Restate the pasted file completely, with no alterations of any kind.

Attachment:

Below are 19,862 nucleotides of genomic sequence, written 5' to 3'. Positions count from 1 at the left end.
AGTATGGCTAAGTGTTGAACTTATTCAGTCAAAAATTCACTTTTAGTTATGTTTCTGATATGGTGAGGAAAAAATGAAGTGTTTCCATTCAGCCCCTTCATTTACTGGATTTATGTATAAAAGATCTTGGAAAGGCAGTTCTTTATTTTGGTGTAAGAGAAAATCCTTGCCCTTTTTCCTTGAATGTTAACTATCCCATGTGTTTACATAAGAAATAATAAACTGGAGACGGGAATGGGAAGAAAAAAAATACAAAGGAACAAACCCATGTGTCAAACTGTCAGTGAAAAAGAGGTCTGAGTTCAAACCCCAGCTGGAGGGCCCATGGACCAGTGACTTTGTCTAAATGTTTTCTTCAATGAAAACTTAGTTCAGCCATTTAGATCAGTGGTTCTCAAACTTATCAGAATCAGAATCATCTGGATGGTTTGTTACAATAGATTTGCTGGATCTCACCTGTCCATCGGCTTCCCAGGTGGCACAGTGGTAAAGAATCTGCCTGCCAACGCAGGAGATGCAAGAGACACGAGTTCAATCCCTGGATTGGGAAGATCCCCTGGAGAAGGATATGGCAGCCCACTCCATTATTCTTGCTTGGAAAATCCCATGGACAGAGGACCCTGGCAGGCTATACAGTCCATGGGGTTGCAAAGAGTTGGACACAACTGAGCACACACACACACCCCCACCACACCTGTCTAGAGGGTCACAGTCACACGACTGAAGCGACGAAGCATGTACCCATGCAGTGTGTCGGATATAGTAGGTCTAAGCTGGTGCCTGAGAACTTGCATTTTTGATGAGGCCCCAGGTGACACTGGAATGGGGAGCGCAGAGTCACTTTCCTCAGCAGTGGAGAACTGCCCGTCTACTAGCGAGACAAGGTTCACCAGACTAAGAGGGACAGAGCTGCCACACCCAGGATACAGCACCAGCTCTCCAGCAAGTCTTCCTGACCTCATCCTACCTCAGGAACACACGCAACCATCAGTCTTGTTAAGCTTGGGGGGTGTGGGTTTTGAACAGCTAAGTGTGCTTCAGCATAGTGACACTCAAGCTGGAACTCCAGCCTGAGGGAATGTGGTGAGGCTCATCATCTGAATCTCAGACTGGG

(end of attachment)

Below are 19,862 nucleotides of genomic sequence, written 5' to 3'. Positions count from 1 at the left end.
AGTATGGCTAAGTGTTGAACTTATTCAGTCAAAAATTCACTTTTAGTTATGTTTCTGATATGGTGAGGAAAAAATGAAGTGTTTCCATTCAGCCCCTTCATTTACTGGATTTATGTATAAAAGATCTTGGAAAGGCAGTTCTTTATTTTGGTGTAAGAGAAAATCCTTGCCCTTTTTCCTTGAATGTTAACTATCCCATGTGTTTACATAAGAAATAATAAACTGGAGACGGGAATGGGAAGAAAAAAAATACAAAGGAACAAACCCATGTGTCAAACTGTCAGTGAAAAAGAGGTCTGAGTTCAAACCCCAGCTGGAGGGCCCATGGACCAGTGACTTTGTCTAAATGTTTTCTTCAATGAAAACTTAGTTCAGCCATTTAGATCAGTGGTTCTCAAACTTATCAGAATCAGAATCATCTGGATGGTTTGTTACAATAGATTTGCTGGATCTCACCTGTCCATCGGCTTCCCAGGTGGCACAGTGGTAAAGAATCTGCCTGCCAACGCAGGAGATGCAAGAGACACGAGTTCAATCCCTGGATTGGGAAGATCCCCTGGAGAAGGATATGGCAGCCCACTCCATTATTCTTGCTTGGAAAATCCCATGGACAGAGGACCCTGGCAGGCTATACAGTCCATGGGGTTGCAAAGAGTTGGACACAACTGAGCACACACACACACCCCCACCACACCTGTCTAGAGGGTCACAGTCACACGACTGAAGCGACGAAGCATGTACCCATGCAGTGTGTCGGATATAGTAGGTCTAAGCTGGTGCCTGAGAACTTGCATTTTTGATGAGGCCCCAGGTGACACTGGAATGGGGAGCGCAGAGTCACTTTCCTCAGCAGTGGAGAACTGCCCGTCTACTAGCGAGACAAGGTTCACCAGACTAAGAGGGACAGAGCTGCCACACCCAGGATACAGCACCAGCTCTCCAGCAAGTCTTCCTGACCTCATCCTACCTCAGGAACACACGCAACCATCAGTCTTGTTAAGCTTGGGGGGTGTGGGTTTTGAACAGCTAAGTGTGCTTCAGCATAGTGACACTCAAGCTGGAACTCCAGCCTGAGGGAATGTGGTGAGGCTCATCATCTGAATCTCAGACTGGG